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The Dormition and Assumption of the Virgin
Gerolamo da Vicenza
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Although it is set in a Renaissance town square, this small but busy painting shows the Dormition (literally the ‘falling asleep’, from the Latin dormire) and Assumption of the Virgin Mary. There is nothing in the Bible about the Virgin’s death, but in the medieval Catholic Church it was generally believed that Christ first carried her soul up to heaven and returned three days later for her body.

In the centre the body of the Virgin lies on an elaborate bier; Christ leans over her. Above, he carries her up to heaven in a giant golden glow. Angelic musicians crowd around the bier; others carrying candles process behind it. At the very front a man in black seems to be watching the whole show.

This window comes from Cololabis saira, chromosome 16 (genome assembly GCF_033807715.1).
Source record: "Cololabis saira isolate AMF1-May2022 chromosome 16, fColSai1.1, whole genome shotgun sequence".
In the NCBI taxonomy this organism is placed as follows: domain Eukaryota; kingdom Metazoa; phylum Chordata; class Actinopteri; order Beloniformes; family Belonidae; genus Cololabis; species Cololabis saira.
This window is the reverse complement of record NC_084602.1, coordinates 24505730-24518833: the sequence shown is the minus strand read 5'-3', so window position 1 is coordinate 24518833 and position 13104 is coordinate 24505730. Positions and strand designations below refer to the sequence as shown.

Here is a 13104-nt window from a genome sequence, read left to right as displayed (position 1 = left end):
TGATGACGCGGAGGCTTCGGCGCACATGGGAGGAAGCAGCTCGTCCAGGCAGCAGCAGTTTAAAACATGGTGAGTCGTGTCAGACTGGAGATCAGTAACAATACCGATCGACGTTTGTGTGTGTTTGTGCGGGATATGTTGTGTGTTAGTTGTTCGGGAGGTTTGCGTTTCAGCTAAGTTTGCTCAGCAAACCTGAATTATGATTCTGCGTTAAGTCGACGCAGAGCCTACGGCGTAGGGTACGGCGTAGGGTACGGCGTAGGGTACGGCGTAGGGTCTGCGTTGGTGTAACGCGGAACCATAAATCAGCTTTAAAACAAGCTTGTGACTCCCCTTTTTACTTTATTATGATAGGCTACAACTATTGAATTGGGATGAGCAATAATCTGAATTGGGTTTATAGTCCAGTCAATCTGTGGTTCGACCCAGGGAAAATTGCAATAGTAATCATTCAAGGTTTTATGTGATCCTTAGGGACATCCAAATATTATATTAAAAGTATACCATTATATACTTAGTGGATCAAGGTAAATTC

The Dormition was often presented as a medieval death scene. Here it looks more like a theatrical performance and might indeed reflect the kind of religious theatre that was common in fifteenth-century Italy.

Key facts
Artist Gerolamo da Vicenza
Artist dates active 1488
Full title The Dormition and Assumption of the Virgin
Date made 1488
Medium and support Tempera on wood
Dimensions 33.7 x 22.9 cm
Inscription summary Signed; Dated and inscribed
Acquisition credit Layard Bequest, 1916
Inventory number NG3077
Location in Gallery Not on display
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